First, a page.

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How Vending Machines Changed the Way Kenyans Do their Groceries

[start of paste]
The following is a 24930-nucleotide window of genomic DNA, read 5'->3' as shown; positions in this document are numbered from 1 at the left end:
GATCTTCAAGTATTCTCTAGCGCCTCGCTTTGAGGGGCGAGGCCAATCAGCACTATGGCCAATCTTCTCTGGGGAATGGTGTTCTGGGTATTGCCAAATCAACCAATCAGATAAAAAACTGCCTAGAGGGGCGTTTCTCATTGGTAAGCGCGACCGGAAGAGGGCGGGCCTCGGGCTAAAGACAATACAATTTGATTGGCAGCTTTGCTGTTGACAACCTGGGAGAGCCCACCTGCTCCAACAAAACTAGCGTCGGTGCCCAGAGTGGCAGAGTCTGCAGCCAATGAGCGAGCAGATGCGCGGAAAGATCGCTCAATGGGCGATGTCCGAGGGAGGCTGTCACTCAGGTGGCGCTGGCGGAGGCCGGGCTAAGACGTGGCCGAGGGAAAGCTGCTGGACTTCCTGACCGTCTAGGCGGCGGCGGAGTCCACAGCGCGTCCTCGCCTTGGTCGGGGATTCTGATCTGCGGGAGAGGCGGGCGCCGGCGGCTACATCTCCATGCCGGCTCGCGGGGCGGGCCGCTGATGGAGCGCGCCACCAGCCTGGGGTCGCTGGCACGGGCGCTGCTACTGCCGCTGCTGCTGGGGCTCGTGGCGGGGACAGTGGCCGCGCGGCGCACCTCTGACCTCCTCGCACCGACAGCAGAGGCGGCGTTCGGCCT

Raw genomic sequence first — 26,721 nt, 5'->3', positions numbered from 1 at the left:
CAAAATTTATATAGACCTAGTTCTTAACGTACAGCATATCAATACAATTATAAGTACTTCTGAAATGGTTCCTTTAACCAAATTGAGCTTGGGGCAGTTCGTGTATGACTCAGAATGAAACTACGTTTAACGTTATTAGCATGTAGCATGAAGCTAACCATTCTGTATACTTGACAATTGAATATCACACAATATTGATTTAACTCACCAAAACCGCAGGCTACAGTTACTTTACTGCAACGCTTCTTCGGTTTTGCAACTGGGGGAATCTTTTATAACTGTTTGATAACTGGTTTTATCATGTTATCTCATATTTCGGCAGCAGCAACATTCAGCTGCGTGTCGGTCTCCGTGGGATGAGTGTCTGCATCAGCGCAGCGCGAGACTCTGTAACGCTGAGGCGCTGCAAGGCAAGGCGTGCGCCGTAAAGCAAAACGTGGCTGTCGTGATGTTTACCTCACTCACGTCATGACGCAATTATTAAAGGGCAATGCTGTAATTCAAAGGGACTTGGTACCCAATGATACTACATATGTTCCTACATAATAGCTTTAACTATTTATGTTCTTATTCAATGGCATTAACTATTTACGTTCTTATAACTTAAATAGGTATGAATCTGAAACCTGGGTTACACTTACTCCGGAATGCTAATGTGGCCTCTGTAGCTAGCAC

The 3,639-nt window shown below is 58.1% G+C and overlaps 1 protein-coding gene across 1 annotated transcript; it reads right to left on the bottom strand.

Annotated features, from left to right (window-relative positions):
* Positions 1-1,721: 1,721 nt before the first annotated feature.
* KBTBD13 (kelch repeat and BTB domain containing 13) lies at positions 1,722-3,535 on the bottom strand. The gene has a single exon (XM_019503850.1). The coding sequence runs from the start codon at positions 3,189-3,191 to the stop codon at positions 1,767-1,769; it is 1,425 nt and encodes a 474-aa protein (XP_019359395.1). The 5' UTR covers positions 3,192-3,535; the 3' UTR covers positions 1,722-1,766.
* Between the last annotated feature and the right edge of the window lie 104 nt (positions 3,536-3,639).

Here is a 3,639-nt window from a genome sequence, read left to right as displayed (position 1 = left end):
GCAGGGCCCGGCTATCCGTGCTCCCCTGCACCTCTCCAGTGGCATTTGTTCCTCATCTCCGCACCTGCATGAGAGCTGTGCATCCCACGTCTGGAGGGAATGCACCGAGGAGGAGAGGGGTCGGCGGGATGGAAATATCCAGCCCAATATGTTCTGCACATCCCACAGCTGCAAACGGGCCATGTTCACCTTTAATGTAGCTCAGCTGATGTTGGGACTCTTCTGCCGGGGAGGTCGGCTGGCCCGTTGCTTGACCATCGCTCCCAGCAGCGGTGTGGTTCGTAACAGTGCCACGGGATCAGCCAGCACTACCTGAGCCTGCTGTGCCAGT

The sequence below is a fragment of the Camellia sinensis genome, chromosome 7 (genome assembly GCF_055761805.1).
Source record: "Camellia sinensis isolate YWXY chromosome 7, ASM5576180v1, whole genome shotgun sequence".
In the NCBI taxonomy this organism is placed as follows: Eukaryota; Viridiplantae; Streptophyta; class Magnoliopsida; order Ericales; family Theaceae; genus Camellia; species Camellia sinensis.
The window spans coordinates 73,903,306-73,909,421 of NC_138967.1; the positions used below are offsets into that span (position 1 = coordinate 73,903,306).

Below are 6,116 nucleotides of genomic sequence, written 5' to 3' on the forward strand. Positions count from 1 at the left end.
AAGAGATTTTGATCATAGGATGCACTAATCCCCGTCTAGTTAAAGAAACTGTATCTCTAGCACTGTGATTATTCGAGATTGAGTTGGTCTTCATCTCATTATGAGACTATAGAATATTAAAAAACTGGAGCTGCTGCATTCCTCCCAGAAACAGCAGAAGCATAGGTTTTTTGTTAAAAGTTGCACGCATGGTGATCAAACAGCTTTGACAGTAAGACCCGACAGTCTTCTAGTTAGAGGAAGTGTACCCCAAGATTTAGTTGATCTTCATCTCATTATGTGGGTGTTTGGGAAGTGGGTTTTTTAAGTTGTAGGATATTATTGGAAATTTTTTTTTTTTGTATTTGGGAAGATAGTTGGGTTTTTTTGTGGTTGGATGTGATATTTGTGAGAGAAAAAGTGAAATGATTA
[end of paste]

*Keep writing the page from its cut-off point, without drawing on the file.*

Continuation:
In recent years, vending machines have been popping up across Nairobi’s numerous informal settlements – selling milk, cooking oil, clean renewable cooking fuel and sanitary pads. Although operating vending machines in deprived areas of Africa comes with challenges. Often, shop owners can only afford the very cheapest machines, which might not be suitable for food. Power cuts, which are very common in Kenya and neighbouring countries, are an added disruption. Zaidi Technologies has developed a different business model to counter some of these issues: it owns and installs the vending machines, the shopkeeper then pays for the electricity and provides water for cleaning. In return they receive a commission of 4 shillings for every litre of milk they sell. Technology company, KOKO Networks, has developed its own vending machine system specifically for the African market, to supply its bioethanol cooking fuel. The company was launched in Nairobi in partnership with Shell in 2019 and now runs more than 750 bioethanol vending machines in Kenya and will enter other East African countries in the coming year.